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The Last-Minute Nominations

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In past few days, there was a flurry of resignations from government posts, as many prominent political figures are preparing to nominate for the presidential elections. In the latest moves to nominate for election contests, Gen. Abdul Rashid Dustom, the chairman of joint chief of Staff of the Afghan National Army and Gul Agha Shirzai, the powerful governor of Nangarhar, resigned from their posts. Abdul Rasoul Sayaf, a former Mujahedin leader and Abdullah Abdullah were two high-profile political figures who submitted their nomination with the IEC along with their elections mates for vice-presidency. And, former finance minister Ashraf Ghani is expected to register with IEC soon.

The election process and candidate registration is taking a fresh momentum as more heavyweight nominees are coming at the center stage in the few coming days. Sayaf and Ashraf Ghani – and possibly Gul Agha Shirzai – entering to the race is meaning that many government-affiliated political figures, who previously were assumed as being part of President Karzai’s camp, would run in the elections. So far, there are rumors of possible nomination of Ashraf Ghani Ahmadzai, the head of the security transition commission, President Karzai’s elder brother Qayoum Karzai and Foreign Minister Zalmay Rassoul. Nomination of all these figures would most likely play devastating for the government-backed camp centered at President Karzai.

There are common believes that the president is playing a smart game with multiple nominations for the elections so that would be able to choose the most probable candidate in the last stage of the competitions. It cannot be ruled out that such a scenario may be being played by the government camp. However, there would be no guarantee for the government bloc would remain on control of all candidates that today are considered as being tacitly backed by President Karzai and his government team. However, the fact remains that the government and particularly president Karzai has maintained the craft of playing the politics well. In fact, this is what differentiates Karzai’s team from other alliances. Karzai still has a high level of influence on different factions as has developed a far-reaching patronage network during the last twelve years of ruling Afghanistan.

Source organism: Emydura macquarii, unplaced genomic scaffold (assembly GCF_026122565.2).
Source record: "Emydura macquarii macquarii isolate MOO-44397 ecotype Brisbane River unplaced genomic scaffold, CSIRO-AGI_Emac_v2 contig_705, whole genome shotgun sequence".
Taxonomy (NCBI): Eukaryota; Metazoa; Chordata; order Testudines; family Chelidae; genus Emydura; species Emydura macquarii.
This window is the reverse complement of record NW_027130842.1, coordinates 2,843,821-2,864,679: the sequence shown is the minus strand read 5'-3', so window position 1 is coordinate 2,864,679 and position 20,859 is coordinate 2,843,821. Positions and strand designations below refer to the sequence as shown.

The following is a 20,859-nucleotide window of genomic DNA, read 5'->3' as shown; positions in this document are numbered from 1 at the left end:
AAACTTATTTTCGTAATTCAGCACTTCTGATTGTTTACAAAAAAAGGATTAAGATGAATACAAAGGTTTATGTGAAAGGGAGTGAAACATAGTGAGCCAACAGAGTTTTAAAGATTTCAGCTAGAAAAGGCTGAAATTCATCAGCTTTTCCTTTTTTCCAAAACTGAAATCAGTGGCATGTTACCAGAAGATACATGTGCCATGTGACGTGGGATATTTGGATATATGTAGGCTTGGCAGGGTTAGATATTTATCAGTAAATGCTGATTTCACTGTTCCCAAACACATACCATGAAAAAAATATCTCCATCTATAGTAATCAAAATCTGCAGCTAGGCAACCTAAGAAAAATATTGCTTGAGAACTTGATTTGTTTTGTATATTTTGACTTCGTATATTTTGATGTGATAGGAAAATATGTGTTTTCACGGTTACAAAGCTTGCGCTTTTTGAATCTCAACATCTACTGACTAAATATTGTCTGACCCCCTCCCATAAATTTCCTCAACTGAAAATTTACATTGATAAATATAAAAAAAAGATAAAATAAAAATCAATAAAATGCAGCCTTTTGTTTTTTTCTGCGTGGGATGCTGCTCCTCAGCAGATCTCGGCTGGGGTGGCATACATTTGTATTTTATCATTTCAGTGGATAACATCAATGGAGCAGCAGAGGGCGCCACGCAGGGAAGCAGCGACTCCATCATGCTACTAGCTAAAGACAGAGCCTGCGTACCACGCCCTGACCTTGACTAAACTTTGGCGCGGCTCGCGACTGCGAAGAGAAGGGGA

If several political strongmen come ahead in running for presidency from the government side – or considered as government-affiliated – it would put government camp in disarray with multiple candidates running against other prominent nominees such as Abdullah Abdullah. On the other hand, despite that Abdullah has managed to form a relatively broad support from the former Jamiat senior leaders, his camp still remains uncertain as some of his supporters may switch sides in the last-minute deals with the government camp.

The reports suggest that Ashraf Ghani would enter to the contest and nominate Gen. Dostum and Karim Khalili as his would-be vice-presidents. Ghani’s nomination is confusing many who calculated Khalili would support a government-backed candidate, since Ghani may not be the main candidate endorsed by the government camp. On the other hand, on Abdullah’s nomination at the IEC, absence of Ismail Khan, Herat governor, was notable at the commission while he had publicly announced his support to Abdullah’s nomination. This meant that one of the main supporters of Abdullah finally came forward against him as part of Sayaf’s team that could be merged with other government-backed teams at any time in the future.

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